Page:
Breaking glass

Gay man addresses issues that arise when dating in rural college town

Alex+McCollum+poses+in+front+of+Murrow+Hall.

EMMA LEDBETTER

Alex McCollum poses in front of Murrow Hall.

ALEX MCCOLLUM, Evergreen reporter

If there was one word I had to pick to describe gay dating in a small town with a big college, it might be “brutal.”

To preface, I am well aware that as a young, white, gay man, I can say with some confidence that I probably have an easy time dating, or at least get attention from other men. There are a lot of issues within the community of gay men regarding racial “preferences,” fatphobia and the infamous phrase, “masc for masc.”

Those issues do not affect me as much as they do others, but I am receptive to all discussions and perspectives relating to those topics. 

I spent all of middle and high school in the glass closet. Everyone knew I was gay, but I never came out directly. I had one serious relationship last year, but I quickly ruined it with my terrible communication skills and inability to talk about my feelings in a meaningful way.

First, you may be asking something along the lines of, “Alex, why are you even looking for a relationship while you’re in school?” 

To answer: I am not. I want to date casually and get some experience to identify my strengths and weaknesses, so I can bring that knowledge to a potential relationship in the future.

This is where I come to my first major issue: In my experience, young gay men in Pullman are either only looking for something quick and casual or for a long-term relationship. I want neither of those. It is proving difficult to find someone I click with and looking for something similar to me.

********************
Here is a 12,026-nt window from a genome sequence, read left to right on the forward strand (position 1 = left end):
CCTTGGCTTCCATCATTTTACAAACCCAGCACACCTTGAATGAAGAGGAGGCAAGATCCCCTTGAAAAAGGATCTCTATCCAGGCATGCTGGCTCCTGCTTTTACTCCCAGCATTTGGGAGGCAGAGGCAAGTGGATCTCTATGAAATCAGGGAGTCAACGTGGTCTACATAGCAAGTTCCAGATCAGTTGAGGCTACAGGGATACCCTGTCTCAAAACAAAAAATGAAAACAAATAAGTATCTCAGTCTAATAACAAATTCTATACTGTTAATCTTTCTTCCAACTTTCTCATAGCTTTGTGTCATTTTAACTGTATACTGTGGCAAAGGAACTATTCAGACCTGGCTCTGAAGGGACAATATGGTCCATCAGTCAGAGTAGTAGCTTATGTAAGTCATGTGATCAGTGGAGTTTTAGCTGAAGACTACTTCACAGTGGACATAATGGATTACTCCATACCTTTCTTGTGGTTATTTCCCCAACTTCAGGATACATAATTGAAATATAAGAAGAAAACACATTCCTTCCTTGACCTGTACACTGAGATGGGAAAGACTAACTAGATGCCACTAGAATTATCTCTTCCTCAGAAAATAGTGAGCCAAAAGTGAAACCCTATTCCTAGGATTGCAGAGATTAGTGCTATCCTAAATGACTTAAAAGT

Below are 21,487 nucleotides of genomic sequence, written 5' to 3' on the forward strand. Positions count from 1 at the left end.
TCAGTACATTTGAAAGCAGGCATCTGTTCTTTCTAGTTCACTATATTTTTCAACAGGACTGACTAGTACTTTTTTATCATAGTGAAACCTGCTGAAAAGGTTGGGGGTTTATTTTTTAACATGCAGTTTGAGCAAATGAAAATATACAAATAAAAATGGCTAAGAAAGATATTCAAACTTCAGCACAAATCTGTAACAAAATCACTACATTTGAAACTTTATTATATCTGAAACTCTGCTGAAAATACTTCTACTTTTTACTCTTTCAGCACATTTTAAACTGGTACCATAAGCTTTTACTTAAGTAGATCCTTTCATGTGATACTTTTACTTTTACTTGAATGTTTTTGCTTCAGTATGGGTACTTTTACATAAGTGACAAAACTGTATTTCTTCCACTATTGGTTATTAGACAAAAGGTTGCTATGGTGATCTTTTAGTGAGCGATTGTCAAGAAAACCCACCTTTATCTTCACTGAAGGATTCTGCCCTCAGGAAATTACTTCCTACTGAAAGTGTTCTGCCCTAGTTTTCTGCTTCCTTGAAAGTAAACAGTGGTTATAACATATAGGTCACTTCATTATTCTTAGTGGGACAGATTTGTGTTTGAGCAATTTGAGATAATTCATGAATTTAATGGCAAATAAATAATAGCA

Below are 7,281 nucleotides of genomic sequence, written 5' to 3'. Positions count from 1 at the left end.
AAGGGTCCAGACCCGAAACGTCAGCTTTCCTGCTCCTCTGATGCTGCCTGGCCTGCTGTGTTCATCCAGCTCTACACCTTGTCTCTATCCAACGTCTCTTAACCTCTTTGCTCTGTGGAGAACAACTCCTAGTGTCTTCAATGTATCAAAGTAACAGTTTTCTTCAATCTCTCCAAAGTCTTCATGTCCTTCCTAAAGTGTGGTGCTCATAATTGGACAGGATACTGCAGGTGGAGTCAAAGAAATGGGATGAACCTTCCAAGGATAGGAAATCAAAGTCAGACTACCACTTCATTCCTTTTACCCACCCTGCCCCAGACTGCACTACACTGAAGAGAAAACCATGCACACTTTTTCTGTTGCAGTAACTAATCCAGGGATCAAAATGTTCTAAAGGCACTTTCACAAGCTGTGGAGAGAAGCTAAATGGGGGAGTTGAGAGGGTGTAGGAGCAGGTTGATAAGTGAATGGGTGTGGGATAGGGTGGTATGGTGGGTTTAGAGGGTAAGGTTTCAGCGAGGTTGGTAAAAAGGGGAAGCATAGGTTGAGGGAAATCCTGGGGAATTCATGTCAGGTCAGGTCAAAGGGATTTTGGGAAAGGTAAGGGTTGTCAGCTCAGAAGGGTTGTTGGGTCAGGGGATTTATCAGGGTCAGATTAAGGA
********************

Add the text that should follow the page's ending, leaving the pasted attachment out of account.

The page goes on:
The second issue: the rural separation of each city on the Palouse. I grew up on the west side of the mountains, in an area where most towns and cities bled into each other. This is not the case over here. I have to date exclusively in Pullman for convenience, make the 15-minute drive to Moscow (which feels longer than it is), or drive 40 minutes to the next city.

How many times have I run out of Tinder swipes in Pullman and started getting suggestions from Spokane, Kennewick, Walla Walla or Vancouver, B.C.? Innumerable. How many times will I start a conversation with someone on Grindr then realize they live in Lewiston, Idaho or attend Gonzaga? At this point, I have lost count.

And the third issue: the potential homophobia of being in a small town in a conservative region. I experienced my fair share of name-calling in middle school, which I would like to be done with permanently. I am very apprehensive to ask anyone out unless I have spent time with them. This is another reason for my reliance on dating apps.

I have a lot to say about being a young, single and gay man in Pullman, and I hope there are others out there who can relate or are interested in reading more.